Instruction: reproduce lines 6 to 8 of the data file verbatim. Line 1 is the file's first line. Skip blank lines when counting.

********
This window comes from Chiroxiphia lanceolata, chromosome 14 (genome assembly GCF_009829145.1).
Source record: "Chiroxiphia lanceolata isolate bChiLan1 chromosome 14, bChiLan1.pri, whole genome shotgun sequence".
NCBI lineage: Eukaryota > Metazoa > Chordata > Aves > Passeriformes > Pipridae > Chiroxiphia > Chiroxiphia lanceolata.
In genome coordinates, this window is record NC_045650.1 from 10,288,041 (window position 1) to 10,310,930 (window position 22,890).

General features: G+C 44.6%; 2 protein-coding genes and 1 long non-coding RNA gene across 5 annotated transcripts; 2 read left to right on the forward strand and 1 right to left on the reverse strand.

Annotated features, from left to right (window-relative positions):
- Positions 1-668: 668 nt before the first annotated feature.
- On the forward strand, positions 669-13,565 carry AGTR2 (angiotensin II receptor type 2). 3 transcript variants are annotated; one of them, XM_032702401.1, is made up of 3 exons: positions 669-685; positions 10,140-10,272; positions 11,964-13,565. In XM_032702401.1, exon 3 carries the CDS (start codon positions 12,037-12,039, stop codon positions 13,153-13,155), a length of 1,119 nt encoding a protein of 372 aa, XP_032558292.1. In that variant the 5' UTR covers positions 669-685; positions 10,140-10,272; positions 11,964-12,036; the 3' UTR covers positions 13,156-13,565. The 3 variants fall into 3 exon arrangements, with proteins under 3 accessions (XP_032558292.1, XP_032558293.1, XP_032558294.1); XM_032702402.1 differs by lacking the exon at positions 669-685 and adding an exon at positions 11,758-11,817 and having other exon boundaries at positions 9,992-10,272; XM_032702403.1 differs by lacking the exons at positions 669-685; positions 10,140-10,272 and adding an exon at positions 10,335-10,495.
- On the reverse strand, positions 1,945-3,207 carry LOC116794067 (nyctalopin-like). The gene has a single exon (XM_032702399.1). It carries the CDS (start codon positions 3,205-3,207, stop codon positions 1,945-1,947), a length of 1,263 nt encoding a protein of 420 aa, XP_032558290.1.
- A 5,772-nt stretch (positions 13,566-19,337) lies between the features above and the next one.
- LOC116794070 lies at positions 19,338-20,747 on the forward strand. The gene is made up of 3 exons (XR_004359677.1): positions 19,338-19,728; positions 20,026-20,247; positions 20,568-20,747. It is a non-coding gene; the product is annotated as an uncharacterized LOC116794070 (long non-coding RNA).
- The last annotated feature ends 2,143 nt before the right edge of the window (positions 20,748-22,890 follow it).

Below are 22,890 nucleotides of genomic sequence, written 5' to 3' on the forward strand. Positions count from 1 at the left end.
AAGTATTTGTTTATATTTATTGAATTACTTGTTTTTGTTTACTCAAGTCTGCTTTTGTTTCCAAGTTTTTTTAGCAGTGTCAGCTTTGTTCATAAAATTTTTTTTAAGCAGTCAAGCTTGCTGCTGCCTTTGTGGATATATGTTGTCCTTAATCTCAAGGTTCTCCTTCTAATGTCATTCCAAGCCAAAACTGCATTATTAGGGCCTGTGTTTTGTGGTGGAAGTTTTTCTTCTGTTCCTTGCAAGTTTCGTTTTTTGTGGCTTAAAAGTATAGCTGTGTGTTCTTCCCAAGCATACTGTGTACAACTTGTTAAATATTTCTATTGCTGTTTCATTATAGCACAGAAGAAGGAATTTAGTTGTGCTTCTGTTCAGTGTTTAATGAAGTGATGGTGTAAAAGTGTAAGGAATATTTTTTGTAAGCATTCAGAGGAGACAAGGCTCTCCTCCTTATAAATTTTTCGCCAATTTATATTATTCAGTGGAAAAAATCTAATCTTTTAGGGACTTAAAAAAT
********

Annotated features, from left to right (window-relative positions):
- Positions 1-668: 668 nt before the first annotated feature.
- On the forward strand, positions 669-13,565 carry AGTR2 (angiotensin II receptor type 2). 3 transcript variants are annotated; one of them, XM_032702401.1, is made up of 3 exons: positions 669-685; positions 10,140-10,272; positions 11,964-13,565. In XM_032702401.1, exon 3 carries the CDS (start codon positions 12,037-12,039, stop codon positions 13,153-13,155), a length of 1,119 nt encoding a protein of 372 aa, XP_032558292.1. In that variant the 5' UTR covers positions 669-685; positions 10,140-10,272; positions 11,964-12,036; the 3' UTR covers positions 13,156-13,565. The 3 variants fall into 3 exon arrangements, with proteins under 3 accessions (XP_032558292.1, XP_032558293.1, XP_032558294.1); XM_032702402.1 differs by lacking the exon at positions 669-685 and adding an exon at positions 11,758-11,817 and having other exon boundaries at positions 9,992-10,272; XM_032702403.1 differs by lacking the exons at positions 669-685; positions 10,140-10,272 and adding an exon at positions 10,335-10,495.